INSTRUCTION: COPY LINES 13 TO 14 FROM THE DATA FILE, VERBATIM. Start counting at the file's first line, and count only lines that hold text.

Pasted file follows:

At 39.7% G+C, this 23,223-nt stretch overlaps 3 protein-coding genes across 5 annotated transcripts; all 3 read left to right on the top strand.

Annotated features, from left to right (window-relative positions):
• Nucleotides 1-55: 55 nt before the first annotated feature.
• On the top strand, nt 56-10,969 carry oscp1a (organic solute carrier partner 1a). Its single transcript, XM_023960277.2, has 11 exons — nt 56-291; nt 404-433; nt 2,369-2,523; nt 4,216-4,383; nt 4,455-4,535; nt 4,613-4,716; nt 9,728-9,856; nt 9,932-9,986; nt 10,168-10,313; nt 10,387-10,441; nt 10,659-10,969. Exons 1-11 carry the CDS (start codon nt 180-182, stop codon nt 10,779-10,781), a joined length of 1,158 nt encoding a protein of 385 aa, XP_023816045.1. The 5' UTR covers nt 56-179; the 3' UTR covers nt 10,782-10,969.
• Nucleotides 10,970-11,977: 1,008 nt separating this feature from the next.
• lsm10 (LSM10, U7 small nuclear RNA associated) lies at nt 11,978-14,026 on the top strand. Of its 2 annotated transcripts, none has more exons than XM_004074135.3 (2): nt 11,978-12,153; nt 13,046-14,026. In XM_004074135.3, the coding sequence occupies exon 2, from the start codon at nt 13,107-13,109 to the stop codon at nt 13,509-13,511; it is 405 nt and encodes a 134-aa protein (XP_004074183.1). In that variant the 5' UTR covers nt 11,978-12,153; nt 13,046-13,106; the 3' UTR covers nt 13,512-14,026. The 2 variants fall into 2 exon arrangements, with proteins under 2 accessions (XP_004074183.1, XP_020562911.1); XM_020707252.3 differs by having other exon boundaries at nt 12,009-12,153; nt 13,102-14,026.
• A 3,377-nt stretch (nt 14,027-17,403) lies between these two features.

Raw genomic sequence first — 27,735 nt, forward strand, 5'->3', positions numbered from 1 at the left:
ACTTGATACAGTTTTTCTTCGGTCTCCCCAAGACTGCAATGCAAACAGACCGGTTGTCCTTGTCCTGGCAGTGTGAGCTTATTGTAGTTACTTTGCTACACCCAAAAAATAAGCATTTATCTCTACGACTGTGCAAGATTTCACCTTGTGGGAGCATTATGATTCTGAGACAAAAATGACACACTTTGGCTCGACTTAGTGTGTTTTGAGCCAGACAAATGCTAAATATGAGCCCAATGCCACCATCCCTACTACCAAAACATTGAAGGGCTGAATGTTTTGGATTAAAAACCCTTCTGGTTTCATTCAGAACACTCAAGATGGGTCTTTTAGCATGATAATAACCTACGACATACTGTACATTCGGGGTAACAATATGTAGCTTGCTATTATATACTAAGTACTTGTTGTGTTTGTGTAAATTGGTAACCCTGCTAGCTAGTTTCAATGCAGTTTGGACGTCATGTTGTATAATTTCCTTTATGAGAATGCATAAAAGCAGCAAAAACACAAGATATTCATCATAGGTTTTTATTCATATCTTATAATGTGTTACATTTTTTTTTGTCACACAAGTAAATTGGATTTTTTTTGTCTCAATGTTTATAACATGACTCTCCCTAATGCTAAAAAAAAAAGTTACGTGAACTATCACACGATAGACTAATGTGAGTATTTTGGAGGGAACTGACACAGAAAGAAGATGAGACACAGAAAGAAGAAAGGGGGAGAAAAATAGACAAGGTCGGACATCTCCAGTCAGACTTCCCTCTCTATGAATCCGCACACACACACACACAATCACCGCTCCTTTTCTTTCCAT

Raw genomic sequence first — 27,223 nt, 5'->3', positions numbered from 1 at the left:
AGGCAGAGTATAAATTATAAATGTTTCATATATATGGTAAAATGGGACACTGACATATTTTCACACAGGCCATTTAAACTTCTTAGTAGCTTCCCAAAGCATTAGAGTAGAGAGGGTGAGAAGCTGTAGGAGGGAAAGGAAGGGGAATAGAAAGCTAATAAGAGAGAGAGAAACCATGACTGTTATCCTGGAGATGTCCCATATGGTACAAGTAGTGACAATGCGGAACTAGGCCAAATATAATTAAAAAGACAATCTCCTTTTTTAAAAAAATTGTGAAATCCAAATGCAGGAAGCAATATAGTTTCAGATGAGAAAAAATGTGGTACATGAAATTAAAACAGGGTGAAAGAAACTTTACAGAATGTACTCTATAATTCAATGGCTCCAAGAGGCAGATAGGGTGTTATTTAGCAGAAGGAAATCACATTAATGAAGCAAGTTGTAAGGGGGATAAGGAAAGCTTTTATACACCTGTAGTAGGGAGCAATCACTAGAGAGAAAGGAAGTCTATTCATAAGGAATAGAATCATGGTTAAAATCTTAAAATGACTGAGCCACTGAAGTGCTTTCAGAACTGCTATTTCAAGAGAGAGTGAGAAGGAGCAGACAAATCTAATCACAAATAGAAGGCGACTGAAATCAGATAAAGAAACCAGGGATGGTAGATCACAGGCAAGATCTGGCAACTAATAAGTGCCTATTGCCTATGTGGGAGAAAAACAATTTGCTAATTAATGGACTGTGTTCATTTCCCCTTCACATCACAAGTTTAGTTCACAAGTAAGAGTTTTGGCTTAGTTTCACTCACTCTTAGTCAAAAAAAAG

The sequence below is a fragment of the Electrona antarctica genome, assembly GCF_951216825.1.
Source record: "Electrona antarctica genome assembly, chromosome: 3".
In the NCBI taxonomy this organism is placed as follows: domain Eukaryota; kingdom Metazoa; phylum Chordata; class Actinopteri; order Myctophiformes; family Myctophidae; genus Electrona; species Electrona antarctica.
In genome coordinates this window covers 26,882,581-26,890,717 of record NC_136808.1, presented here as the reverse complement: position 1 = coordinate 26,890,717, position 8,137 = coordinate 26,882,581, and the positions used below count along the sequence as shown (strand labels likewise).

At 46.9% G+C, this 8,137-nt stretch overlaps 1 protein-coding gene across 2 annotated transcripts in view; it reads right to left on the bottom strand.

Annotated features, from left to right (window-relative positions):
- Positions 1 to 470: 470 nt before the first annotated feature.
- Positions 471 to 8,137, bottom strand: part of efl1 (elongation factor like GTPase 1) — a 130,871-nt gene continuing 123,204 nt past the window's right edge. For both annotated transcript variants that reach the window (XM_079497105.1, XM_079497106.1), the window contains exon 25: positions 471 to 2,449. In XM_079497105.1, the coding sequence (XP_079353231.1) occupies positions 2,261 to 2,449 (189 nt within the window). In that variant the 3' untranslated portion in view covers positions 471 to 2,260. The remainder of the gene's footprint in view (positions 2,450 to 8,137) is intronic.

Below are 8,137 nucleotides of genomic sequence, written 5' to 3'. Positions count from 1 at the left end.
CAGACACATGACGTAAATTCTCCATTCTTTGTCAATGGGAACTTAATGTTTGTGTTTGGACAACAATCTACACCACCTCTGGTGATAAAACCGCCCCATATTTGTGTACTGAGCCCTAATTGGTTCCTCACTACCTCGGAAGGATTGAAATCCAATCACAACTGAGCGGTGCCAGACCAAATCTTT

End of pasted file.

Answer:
Source record: "Electrona antarctica genome assembly, chromosome: 3".
In the NCBI taxonomy this organism is placed as follows: domain Eukaryota; kingdom Metazoa; phylum Chordata; class Actinopteri; order Myctophiformes; family Myctophidae; genus Electrona; species Electrona antarctica.